No. As an employer, the last thing I want to see is someone's personal website. This indicates 'side projects,' which we all know are important and practical, but suggests (right or wrong) that the person is working on it during office hours.

I'm not a stickler, and hope everyone has a healthy work-life balance including keeping personal tabs during office hours, but don't put it on your office signature going out to my internal and external contacts. Stop immediately is my advice to you as a member of an organization that is growing and supported by you.

  • 2
    I haven't even begun to do so,this is why I asked before doing so. Thanks
    – user91949
    Commented Feb 1, 2019 at 14:21
  • @throwaway - Excellent. When you become social with your coworkers and other agency folks, even sharing Facebook for fun or whatever, then of course have a healthy relationship of sharing your personal projects with them; but not on your official e-mail nor on your business cards, etc. I wouldn't even include a LinkedIn on your e-mail. If people want to find you, they can or you can tell them personally.
    – Mikey
    Commented Feb 1, 2019 at 14:59

Including anything more then your title(s) (PhD, etc) and perhaps certifications (CPA, etc) in your sig line is more then enough.

Nobody wants to see a hyperlink to your resume / projects ... and the folks that would (eg: internal team of researchers that collab on projects) would likely have alternate ways to go check that stuff out anyways.

It just seems lazy and unprofessional to have that included in the sig line on EVERY email sent from an account. It's need-to-know information, and not every email will require that. If I got an email from a person that had a link to a personal page that showed their CV or all the stuff they're working on in college.. and my correspondence with them required none of that.. I'd think the person was narcissitic or lazy. Either they think they're so awesome they need to let everyone know how awesome they are. Or, they're lazy and are using their email to pass along their resume to job hunts, and are just doing it for every email becasue they're too lazy to take the 2 seconds to copy paste the link in ONLY on the emails to headhunters when needed. I wouldn't need to see that stuff.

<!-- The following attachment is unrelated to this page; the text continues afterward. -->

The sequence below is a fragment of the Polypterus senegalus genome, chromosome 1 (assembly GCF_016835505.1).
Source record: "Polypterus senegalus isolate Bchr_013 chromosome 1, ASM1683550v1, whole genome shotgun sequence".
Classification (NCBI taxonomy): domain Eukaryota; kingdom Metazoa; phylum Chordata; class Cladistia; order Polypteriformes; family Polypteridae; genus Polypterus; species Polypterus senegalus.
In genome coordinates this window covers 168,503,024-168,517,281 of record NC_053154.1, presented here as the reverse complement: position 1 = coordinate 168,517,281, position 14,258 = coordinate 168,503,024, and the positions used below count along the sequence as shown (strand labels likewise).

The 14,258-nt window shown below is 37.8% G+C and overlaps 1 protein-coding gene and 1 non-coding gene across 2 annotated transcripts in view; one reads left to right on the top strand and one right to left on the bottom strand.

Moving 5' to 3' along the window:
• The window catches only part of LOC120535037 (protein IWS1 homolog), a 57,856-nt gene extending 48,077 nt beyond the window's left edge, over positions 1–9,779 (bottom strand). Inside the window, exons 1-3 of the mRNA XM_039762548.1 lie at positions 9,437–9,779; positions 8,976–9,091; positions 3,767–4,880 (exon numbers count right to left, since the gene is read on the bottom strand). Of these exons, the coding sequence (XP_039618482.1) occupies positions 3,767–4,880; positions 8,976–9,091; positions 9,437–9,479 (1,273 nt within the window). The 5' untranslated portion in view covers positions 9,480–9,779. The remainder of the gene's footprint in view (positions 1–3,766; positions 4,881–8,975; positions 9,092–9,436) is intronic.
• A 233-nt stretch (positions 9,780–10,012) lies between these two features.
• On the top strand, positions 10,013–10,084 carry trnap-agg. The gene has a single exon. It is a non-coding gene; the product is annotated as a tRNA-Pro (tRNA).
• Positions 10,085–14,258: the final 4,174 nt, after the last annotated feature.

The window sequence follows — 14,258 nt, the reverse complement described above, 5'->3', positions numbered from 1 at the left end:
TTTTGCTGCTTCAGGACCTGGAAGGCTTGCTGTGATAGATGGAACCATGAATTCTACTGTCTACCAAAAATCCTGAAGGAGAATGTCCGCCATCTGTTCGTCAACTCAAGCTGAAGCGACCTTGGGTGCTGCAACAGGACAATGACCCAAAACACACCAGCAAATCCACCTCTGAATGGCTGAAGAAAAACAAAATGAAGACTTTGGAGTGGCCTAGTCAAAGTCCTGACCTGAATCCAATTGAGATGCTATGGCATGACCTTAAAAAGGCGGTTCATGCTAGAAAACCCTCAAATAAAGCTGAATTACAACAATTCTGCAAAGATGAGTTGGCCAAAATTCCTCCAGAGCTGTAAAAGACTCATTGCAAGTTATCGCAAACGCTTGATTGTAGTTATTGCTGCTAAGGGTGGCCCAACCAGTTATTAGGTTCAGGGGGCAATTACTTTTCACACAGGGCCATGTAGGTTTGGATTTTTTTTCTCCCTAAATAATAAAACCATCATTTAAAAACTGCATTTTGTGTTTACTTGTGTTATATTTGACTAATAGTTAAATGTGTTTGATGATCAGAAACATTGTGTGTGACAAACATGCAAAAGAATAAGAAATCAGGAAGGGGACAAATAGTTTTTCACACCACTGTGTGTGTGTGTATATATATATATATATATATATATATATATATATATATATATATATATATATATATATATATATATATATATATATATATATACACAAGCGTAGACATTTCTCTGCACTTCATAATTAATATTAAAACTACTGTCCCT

I just view this from a professional environment. When I email people at work I don't have a link showing my resume and all the stuff I'm working on at my current job. All my sig line includes is my name and maybe my job title and dept (depending on who I'm contacting).

In some situations I will purposefully not include job titles and dept just to see how forthcoming a person is with information, or to let the person know I'm making an informal inquiry (depends on what I'm doing at the company and what goal I'm trying to achieve).

You could also consider this detrimental to you if you fire off an email to someone you DON'T want to know that information.

And, including that kind of extracurricular info in every sig line of every email makes all recipients feel "unspecial". Like, "Here's info about me, whether it's relevant to our correspondence or not... I don't care about tailoring the message to you, it's all about me, me, me."

You must log in to answer this question.